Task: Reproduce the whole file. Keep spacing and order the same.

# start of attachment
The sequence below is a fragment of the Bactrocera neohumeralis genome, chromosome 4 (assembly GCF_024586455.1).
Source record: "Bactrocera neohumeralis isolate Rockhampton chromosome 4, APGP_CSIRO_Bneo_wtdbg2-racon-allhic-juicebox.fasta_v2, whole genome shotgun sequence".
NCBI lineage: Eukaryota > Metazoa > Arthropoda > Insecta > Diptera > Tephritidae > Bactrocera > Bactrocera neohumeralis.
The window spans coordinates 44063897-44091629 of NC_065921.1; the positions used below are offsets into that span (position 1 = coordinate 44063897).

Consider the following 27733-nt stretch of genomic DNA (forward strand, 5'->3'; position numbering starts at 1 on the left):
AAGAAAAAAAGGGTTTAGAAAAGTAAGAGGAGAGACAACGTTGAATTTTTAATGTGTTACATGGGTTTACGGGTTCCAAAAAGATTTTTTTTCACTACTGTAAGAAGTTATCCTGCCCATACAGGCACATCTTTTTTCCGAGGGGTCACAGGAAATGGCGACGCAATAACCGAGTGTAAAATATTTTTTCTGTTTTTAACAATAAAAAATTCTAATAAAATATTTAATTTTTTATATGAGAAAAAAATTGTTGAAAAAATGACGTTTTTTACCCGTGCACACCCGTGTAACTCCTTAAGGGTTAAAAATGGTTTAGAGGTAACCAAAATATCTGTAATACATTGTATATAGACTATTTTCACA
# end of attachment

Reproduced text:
The sequence below is a fragment of the Bactrocera neohumeralis genome, chromosome 4 (assembly GCF_024586455.1).
Source record: "Bactrocera neohumeralis isolate Rockhampton chromosome 4, APGP_CSIRO_Bneo_wtdbg2-racon-allhic-juicebox.fasta_v2, whole genome shotgun sequence".
NCBI lineage: Eukaryota > Metazoa > Arthropoda > Insecta > Diptera > Tephritidae > Bactrocera > Bactrocera neohumeralis.
The window spans coordinates 44063897-44091629 of NC_065921.1; the positions used below are offsets into that span (position 1 = coordinate 44063897).

Consider the following 27733-nt stretch of genomic DNA (forward strand, 5'->3'; position numbering starts at 1 on the left):
AAGAAAAAAAGGGTTTAGAAAAGTAAGAGGAGAGACAACGTTGAATTTTTAATGTGTTACATGGGTTTACGGGTTCCAAAAAGATTTTTTTTCACTACTGTAAGAAGTTATCCTGCCCATACAGGCACATCTTTTTTCCGAGGGGTCACAGGAAATGGCGACGCAATAACCGAGTGTAAAATATTTTTTCTGTTTTTAACAATAAAAAATTCTAATAAAATATTTAATTTTTTATATGAGAAAAAAATTGTTGAAAAAATGACGTTTTTTACCCGTGCACACCCGTGTAACTCCTTAAGGGTTAAAAATGGTTTAGAGGTAACCAAAATATCTGTAATACATTGTATATAGACTATTTTCACA